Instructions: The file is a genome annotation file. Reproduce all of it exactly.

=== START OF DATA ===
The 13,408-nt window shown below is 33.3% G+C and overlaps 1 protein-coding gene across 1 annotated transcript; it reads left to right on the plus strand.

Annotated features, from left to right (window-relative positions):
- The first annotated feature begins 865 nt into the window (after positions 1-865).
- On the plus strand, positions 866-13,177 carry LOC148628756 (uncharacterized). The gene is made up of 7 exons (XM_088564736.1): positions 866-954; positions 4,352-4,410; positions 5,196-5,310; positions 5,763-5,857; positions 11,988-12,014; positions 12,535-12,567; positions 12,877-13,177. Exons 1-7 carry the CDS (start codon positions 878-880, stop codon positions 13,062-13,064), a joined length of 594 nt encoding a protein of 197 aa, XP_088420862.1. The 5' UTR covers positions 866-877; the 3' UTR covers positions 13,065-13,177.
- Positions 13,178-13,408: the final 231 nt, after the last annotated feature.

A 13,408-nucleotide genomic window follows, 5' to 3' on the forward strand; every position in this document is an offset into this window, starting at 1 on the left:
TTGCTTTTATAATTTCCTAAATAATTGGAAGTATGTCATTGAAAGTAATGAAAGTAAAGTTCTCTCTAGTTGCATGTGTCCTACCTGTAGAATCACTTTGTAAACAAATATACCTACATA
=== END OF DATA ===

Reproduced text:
The 13,408-nt window shown below is 33.3% G+C and overlaps 1 protein-coding gene across 1 annotated transcript; it reads left to right on the plus strand.

Annotated features, from left to right (window-relative positions):
- The first annotated feature begins 865 nt into the window (after positions 1-865).
- On the plus strand, positions 866-13,177 carry LOC148628756 (uncharacterized). The gene is made up of 7 exons (XM_088564736.1): positions 866-954; positions 4,352-4,410; positions 5,196-5,310; positions 5,763-5,857; positions 11,988-12,014; positions 12,535-12,567; positions 12,877-13,177. Exons 1-7 carry the CDS (start codon positions 878-880, stop codon positions 13,062-13,064), a joined length of 594 nt encoding a protein of 197 aa, XP_088420862.1. The 5' UTR covers positions 866-877; the 3' UTR covers positions 13,065-13,177.
- Positions 13,178-13,408: the final 231 nt, after the last annotated feature.

A 13,408-nucleotide genomic window follows, 5' to 3' on the forward strand; every position in this document is an offset into this window, starting at 1 on the left:
TTGCTTTTATAATTTCCTAAATAATTGGAAGTATGTCATTGAAAGTAATGAAAGTAAAGTTCTCTCTAGTTGCATGTGTCCTACCTGTAGAATCACTTTGTAAACAAATATACCTACATA